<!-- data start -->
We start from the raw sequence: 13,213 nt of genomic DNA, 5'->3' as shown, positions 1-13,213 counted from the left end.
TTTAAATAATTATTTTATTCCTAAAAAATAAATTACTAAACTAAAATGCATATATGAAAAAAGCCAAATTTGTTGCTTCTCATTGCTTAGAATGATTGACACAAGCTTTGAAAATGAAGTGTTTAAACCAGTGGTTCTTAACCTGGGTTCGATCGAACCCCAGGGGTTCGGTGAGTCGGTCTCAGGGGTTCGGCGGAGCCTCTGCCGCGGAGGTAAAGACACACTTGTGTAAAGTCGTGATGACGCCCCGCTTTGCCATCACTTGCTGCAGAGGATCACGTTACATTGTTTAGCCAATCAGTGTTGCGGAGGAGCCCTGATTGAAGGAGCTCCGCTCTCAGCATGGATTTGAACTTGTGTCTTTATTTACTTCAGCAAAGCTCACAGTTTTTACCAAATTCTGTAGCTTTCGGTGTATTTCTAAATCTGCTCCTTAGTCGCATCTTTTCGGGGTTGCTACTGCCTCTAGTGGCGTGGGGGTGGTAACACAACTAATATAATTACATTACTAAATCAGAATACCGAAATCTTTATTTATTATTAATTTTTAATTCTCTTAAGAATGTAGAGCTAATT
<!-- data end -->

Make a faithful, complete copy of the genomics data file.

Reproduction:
We start from the raw sequence: 13,213 nt of genomic DNA, 5'->3' as shown, positions 1-13,213 counted from the left end.
TTTAAATAATTATTTTATTCCTAAAAAATAAATTACTAAACTAAAATGCATATATGAAAAAAGCCAAATTTGTTGCTTCTCATTGCTTAGAATGATTGACACAAGCTTTGAAAATGAAGTGTTTAAACCAGTGGTTCTTAACCTGGGTTCGATCGAACCCCAGGGGTTCGGTGAGTCGGTCTCAGGGGTTCGGCGGAGCCTCTGCCGCGGAGGTAAAGACACACTTGTGTAAAGTCGTGATGACGCCCCGCTTTGCCATCACTTGCTGCAGAGGATCACGTTACATTGTTTAGCCAATCAGTGTTGCGGAGGAGCCCTGATTGAAGGAGCTCCGCTCTCAGCATGGATTTGAACTTGTGTCTTTATTTACTTCAGCAAAGCTCACAGTTTTTACCAAATTCTGTAGCTTTCGGTGTATTTCTAAATCTGCTCCTTAGTCGCATCTTTTCGGGGTTGCTACTGCCTCTAGTGGCGTGGGGGTGGTAACACAACTAATATAATTACATTACTAAATCAGAATACCGAAATCTTTATTTATTATTAATTTTTAATTCTCTTAAGAATGTAGAGCTAATT